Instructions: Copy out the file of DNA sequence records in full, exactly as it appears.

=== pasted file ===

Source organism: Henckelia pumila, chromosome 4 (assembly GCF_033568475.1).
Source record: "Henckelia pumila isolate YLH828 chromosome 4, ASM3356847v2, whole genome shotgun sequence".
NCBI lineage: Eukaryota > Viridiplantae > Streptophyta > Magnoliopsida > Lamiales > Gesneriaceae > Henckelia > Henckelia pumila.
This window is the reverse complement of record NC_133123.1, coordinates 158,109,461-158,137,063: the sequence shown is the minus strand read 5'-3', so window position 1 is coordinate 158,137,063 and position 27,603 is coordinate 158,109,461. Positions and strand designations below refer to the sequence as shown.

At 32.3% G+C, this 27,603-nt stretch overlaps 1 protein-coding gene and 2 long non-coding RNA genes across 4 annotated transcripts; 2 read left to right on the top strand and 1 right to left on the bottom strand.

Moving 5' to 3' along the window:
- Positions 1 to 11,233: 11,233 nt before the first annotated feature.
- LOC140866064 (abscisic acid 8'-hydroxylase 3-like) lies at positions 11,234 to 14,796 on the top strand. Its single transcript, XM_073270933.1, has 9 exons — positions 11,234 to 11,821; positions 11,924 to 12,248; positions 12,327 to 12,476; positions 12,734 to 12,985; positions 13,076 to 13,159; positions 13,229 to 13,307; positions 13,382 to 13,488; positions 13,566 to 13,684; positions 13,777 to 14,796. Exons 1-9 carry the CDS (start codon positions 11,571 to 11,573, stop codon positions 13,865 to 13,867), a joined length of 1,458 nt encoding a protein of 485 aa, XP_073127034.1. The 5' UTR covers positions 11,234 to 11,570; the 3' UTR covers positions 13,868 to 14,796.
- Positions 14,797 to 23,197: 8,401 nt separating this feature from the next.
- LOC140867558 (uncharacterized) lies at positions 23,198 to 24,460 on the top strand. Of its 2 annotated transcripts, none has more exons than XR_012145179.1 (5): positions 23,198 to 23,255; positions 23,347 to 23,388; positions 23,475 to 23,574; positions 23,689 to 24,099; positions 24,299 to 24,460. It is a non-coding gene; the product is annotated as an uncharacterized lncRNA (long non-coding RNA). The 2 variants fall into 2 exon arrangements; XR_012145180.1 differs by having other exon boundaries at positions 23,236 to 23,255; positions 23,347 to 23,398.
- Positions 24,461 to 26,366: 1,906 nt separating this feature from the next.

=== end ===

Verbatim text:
Source organism: Henckelia pumila, chromosome 4 (assembly GCF_033568475.1).
Source record: "Henckelia pumila isolate YLH828 chromosome 4, ASM3356847v2, whole genome shotgun sequence".
NCBI lineage: Eukaryota > Viridiplantae > Streptophyta > Magnoliopsida > Lamiales > Gesneriaceae > Henckelia > Henckelia pumila.
This window is the reverse complement of record NC_133123.1, coordinates 158,109,461-158,137,063: the sequence shown is the minus strand read 5'-3', so window position 1 is coordinate 158,137,063 and position 27,603 is coordinate 158,109,461. Positions and strand designations below refer to the sequence as shown.

At 32.3% G+C, this 27,603-nt stretch overlaps 1 protein-coding gene and 2 long non-coding RNA genes across 4 annotated transcripts; 2 read left to right on the top strand and 1 right to left on the bottom strand.

Moving 5' to 3' along the window:
- Positions 1 to 11,233: 11,233 nt before the first annotated feature.
- LOC140866064 (abscisic acid 8'-hydroxylase 3-like) lies at positions 11,234 to 14,796 on the top strand. Its single transcript, XM_073270933.1, has 9 exons — positions 11,234 to 11,821; positions 11,924 to 12,248; positions 12,327 to 12,476; positions 12,734 to 12,985; positions 13,076 to 13,159; positions 13,229 to 13,307; positions 13,382 to 13,488; positions 13,566 to 13,684; positions 13,777 to 14,796. Exons 1-9 carry the CDS (start codon positions 11,571 to 11,573, stop codon positions 13,865 to 13,867), a joined length of 1,458 nt encoding a protein of 485 aa, XP_073127034.1. The 5' UTR covers positions 11,234 to 11,570; the 3' UTR covers positions 13,868 to 14,796.
- Positions 14,797 to 23,197: 8,401 nt separating this feature from the next.
- LOC140867558 (uncharacterized) lies at positions 23,198 to 24,460 on the top strand. Of its 2 annotated transcripts, none has more exons than XR_012145179.1 (5): positions 23,198 to 23,255; positions 23,347 to 23,388; positions 23,475 to 23,574; positions 23,689 to 24,099; positions 24,299 to 24,460. It is a non-coding gene; the product is annotated as an uncharacterized lncRNA (long non-coding RNA). The 2 variants fall into 2 exon arrangements; XR_012145180.1 differs by having other exon boundaries at positions 23,236 to 23,255; positions 23,347 to 23,398.
- Positions 24,461 to 26,366: 1,906 nt separating this feature from the next.